One-pass Macro Processors
A one-pass macro processor is another design option available for macro processing. The restriction in working with one-pass macro processors is that they strictly require the definition of a macro to appear always before any statements that invoke that macro in the program.
The important data structures required in a one-pass macro processor are:
- DEFTAB (Definition Table): It is a definition table that used to store the macro definition including macro prototype and macro body. Comment lines are not included here, and references to the parameters use a positional notation for efficiency in substituting arguments.
- NAMTAB (Name Table): This table used for storing macros names. It serves as an index to DEFTAB and maintains pointers that point to the beginning and end of the macro definition in DEFTAB.
- ARGTAB (Argument Table): It maintains arguments according to their positions in the argument list. During expansion, the arguments from this table substituted for the corresponding parameters in the macro body.
- One-pass Macro Processor scheme presented as below.
Static Linking One-pass Macro Processors
- In static linking, the liner links all modules of a program before its execution begins; it produces a binary program that does not contain any unresolved external references.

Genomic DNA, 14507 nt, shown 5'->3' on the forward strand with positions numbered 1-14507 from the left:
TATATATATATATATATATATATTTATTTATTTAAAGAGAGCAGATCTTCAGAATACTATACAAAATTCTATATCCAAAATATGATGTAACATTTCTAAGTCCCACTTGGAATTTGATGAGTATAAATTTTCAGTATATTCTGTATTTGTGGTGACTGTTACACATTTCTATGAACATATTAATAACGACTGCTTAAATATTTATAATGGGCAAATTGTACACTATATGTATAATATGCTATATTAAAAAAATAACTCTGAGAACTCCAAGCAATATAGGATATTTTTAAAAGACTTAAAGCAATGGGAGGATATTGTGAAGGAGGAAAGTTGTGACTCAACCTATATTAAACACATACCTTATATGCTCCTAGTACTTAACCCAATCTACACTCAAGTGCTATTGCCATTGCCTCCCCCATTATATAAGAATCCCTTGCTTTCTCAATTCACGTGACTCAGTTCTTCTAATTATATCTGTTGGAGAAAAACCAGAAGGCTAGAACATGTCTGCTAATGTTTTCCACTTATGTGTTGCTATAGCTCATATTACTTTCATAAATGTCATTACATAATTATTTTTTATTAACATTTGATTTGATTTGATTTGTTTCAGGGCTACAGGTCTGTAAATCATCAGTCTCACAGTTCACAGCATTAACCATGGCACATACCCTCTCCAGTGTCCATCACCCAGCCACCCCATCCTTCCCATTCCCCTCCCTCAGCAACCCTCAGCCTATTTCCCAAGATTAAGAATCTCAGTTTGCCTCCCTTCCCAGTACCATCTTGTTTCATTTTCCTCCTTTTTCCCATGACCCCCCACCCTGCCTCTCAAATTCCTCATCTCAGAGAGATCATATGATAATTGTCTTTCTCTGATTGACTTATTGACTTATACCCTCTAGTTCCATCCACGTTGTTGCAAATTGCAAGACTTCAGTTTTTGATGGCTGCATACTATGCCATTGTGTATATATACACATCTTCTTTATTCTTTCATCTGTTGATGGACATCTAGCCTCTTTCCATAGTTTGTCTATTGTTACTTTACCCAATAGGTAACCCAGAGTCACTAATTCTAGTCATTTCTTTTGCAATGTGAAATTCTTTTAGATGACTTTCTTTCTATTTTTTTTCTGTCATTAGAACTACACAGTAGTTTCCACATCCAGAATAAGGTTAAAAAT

- If statically linked programs use the same module from a library, each program will get a private copy of the module.
- If many programs that use the module are in execution at the same time, many copies of the module might be present in memory.
Dynamic Linking One-pass Macro Processors
- Dynamic linking performed during execution of a binary program.
- The linker invoked when an unresolved external reference and resumes execution of the program.
- This arrangement has several benefits concerning use, sharing and updating of library modules.
- If the module referenced by a program has already been linked to another program that in execution, a copy of the module would exist in memory. The same copy of the module could line to his program as well, thus saving memory.
- To facilitate dynamic linking, each program first processed by the static linker.
- The static linker links each external reference in the program to a dummy module whose